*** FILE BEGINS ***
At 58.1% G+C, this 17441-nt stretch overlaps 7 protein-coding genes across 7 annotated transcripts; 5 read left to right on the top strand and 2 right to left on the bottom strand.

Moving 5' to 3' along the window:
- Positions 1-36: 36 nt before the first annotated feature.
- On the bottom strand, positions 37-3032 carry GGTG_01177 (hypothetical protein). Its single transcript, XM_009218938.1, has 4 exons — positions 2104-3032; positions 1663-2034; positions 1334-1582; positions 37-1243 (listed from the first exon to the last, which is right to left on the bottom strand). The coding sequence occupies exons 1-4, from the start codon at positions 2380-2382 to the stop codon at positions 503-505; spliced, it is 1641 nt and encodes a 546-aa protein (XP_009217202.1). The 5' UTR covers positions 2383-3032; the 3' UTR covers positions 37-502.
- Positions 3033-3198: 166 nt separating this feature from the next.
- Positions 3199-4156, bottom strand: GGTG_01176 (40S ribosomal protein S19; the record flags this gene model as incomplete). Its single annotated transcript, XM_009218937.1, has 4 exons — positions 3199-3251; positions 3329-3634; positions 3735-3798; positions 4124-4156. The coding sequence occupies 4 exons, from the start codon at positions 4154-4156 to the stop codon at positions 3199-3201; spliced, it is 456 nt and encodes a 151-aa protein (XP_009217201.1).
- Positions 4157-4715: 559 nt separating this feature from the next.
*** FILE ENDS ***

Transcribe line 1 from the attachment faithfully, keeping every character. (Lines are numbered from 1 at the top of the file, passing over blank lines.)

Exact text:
At 58.1% G+C, this 17441-nt stretch overlaps 7 protein-coding genes across 7 annotated transcripts; 5 read left to right on the top strand and 2 right to left on the bottom strand.